Home
 
Choose Your City
Change City

Complaints by Afghans in embattled town of Marjah show winning them over won’t be easy

MARJAH, Afghanistan - One by one, residents of Marjah stood up before Afghan officials Monday to voice complaints - their houses damaged, relatives killed during this month's massive military offensive in southern Afghanistan.

MARJAH, Afghanistan - One by one, residents of Marjah stood up before Afghan officials Monday to voice complaints - their houses damaged, relatives killed during this month's massive military offensive in southern Afghanistan.

The frank litany of problems - aired at a meeting called to affirm central government support - highlights the challenge in store for NATO and Afghan authorities as they seek to transform the former Taliban stronghold into a model for counterinsurgency.

Their visit occurred on a day when six NATO service members were killed in separate attacks around the country, showing that hard fighting lies ahead even if pacifying Marjah is successful. At least 10 Afghan civilians also died in a string of bombings in the south, officials said.

An Afghan government delegation from Kabul, headed by Vice-President Karim Khalili, made its initial foray to the town to meet with some 300 tribal elders and residents at the largest shura, or council meeting, since coalition troops seized control of Marjah last month.

NATO military commander Gen. Stanley McChrystal and civilian chief Mark Sedwill came along in a sign that international forces intend to support the Afghan government's efforts in the troubled south.

"The most important thing is to bring peace and stability to the people in Afghanistan," Khalili told the residents. "This is a promise. ... It's our priority to talk to each other. But others want to prevent this. We will not allow them to keep people hostage again. This is a beginning in Marjah. We will be with you. We will stay and fight. We will bring you good governance."

But the townspeople appeared skeptical - and some were angry.

An elderly man, wearing a grey turban, stood up to say that his family members had been killed during the military operation, although he didn't say by whom.

After offering his condolences, Khalili reached out to embrace him and promised some money and assistance to his family.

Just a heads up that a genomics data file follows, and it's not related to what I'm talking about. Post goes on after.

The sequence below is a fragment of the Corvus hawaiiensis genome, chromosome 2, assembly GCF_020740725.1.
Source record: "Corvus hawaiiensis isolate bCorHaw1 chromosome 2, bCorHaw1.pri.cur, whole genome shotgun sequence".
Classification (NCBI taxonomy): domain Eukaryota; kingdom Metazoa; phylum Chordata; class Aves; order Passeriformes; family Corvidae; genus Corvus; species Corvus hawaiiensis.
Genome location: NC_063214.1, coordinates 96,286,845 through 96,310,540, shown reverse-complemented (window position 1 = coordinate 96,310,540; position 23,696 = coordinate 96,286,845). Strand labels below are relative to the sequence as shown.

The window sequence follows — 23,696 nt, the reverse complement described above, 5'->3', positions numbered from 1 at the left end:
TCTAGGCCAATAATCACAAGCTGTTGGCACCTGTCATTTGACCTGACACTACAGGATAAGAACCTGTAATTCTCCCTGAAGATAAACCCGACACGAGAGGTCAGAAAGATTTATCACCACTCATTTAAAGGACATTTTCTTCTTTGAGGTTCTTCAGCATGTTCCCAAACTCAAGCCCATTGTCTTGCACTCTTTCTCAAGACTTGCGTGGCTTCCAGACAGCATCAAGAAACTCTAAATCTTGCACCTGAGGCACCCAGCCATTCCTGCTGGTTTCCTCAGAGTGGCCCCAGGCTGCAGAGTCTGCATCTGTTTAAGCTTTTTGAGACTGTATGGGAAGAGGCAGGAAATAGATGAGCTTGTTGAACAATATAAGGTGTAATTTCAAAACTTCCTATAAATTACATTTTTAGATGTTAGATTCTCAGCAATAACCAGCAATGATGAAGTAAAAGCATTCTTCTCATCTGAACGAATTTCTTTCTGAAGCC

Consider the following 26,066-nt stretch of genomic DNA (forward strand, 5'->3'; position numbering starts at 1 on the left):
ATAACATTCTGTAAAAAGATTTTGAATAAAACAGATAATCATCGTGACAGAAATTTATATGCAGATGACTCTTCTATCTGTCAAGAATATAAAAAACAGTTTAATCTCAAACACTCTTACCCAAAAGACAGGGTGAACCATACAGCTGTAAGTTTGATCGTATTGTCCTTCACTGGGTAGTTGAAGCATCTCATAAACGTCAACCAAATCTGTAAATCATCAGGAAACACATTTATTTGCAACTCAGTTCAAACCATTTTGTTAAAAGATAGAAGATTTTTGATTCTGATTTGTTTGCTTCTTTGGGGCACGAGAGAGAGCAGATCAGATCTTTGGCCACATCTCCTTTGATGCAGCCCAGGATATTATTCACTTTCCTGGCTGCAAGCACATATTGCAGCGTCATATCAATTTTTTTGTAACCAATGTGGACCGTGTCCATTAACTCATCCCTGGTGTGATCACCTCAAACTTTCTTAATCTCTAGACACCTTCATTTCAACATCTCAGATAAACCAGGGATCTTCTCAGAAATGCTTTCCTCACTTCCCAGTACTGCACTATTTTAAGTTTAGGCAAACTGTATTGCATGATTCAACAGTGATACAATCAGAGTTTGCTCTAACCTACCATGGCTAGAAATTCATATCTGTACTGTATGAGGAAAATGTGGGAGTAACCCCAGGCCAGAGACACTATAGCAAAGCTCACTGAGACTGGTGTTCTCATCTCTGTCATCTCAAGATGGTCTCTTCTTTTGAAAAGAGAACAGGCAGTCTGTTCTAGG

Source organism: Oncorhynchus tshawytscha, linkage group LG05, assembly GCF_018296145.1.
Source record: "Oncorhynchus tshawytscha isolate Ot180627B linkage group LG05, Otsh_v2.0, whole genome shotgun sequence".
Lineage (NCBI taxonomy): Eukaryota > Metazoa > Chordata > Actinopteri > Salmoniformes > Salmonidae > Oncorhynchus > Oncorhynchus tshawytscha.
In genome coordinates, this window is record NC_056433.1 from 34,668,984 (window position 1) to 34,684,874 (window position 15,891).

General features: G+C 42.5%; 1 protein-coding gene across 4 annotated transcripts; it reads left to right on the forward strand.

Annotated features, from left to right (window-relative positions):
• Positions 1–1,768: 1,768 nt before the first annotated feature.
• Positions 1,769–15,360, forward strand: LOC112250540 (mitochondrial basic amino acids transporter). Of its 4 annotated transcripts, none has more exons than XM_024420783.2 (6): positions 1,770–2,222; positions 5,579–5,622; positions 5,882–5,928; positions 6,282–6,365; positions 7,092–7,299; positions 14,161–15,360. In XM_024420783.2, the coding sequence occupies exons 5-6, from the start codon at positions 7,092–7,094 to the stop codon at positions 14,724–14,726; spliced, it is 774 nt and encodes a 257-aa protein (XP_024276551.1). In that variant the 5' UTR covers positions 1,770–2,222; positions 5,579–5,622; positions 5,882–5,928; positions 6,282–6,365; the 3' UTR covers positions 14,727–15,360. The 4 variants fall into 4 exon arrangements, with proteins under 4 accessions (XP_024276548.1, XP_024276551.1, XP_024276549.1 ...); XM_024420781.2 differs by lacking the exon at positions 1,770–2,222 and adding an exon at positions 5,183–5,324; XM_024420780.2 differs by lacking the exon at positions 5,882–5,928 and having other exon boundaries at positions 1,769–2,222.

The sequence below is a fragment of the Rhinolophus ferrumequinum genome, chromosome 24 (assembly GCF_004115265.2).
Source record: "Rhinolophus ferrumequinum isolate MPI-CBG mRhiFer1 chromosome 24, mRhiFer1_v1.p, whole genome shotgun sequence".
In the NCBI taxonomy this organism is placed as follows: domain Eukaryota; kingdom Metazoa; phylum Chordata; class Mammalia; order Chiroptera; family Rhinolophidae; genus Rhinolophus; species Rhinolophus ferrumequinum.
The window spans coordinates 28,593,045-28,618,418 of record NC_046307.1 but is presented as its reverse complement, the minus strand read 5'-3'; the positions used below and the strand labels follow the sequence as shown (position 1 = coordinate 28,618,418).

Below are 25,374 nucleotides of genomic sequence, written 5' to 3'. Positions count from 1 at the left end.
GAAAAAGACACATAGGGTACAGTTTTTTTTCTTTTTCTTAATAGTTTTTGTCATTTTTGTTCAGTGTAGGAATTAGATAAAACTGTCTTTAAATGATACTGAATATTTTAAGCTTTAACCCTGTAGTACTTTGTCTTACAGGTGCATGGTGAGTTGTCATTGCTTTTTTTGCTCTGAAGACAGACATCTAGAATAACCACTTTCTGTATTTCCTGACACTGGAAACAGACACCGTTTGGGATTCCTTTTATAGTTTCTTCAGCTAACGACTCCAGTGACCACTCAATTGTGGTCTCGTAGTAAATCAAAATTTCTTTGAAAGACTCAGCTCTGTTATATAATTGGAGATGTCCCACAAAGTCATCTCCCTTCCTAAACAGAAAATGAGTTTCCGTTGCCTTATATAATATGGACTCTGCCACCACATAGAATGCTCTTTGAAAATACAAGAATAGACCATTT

Another elderly man, dressed in a white turban and blue tunic, complained that his house was destroyed during the offensive.

"You promised not to use big weapons. Why was my house destroyed?" he asked.

He invited the delegation to visit his home nearby.

The allied forces have cleared most of Marjah and are now working to secure the area, though NATO has warned there could be pockets of violence for weeks. Hundreds of Afghan police and civil servants are being brought in with the goal of establishing public services to win the support of the population.

NATO officials say establishing good local governance is key, because corruption and lack of services have led many Afghans to turn to the Taliban.

"We need to move fast enough to try to meet expectations. But carefully enough that we're not party to being blind to some of the nuances," McChrystal told reporters. "The key thing is to get the locals represented and shape it the way they want because they'll know best. In the near term, they have to feel represented. They have to feel it's fair."

He estimated there may be 200 to 300 men in the area who had been Taliban fighters before the offensive. Whether they remain loyal to the insurgency will depend on whether the Afghan authorities, backed by NATO, can provide security and governance that people believe in, he said.

"Some could become sleeper cells, waiting for someone to tell them what to do. Some may just put the gun away and see what's going to happen. I'm hopeful what we can do is offer an opportunity, and the vast majority of those will decide not to. But if the governance and security are not sufficient, then you run a higher risk of some of those guys re-emerging," he said.

The 2-week-old Marjah offensive, involving thousands of American troops along with Afghan soldiers, is the largest combined assault since the 2001 U.S.-led invasion to oust the Taliban's hard-line Islamist regime.

It is the first test of NATO's new counterinsurgency strategy since President Barack Obama ordered 30,000 new U.S. troops to Afghanistan late last year.

The six NATO service members who died Monday included one who was killed when a suicide car bomber struck a convoy on a bridge between Kandahar city and the local airport, a major alliance base in the south.

Four Afghan civilians died in the bridge attack, the Interior Ministry said.

Two NATO troops died in a mortar or rocket attack in western Afghanistan, a military statement said.

It said another trooper was killed by small arms fire in the south. In a separate announcement, Britain's military said one of its soldiers was killed by small arms fire when his foot patrol was attacked in southern Afghanistan. It was unclear if this was the same incident.

Another service member was killed by a roadside bomb in the south and another by rocket or mortar fire in the east, the NATO statement said.

 
 
You Might Also Like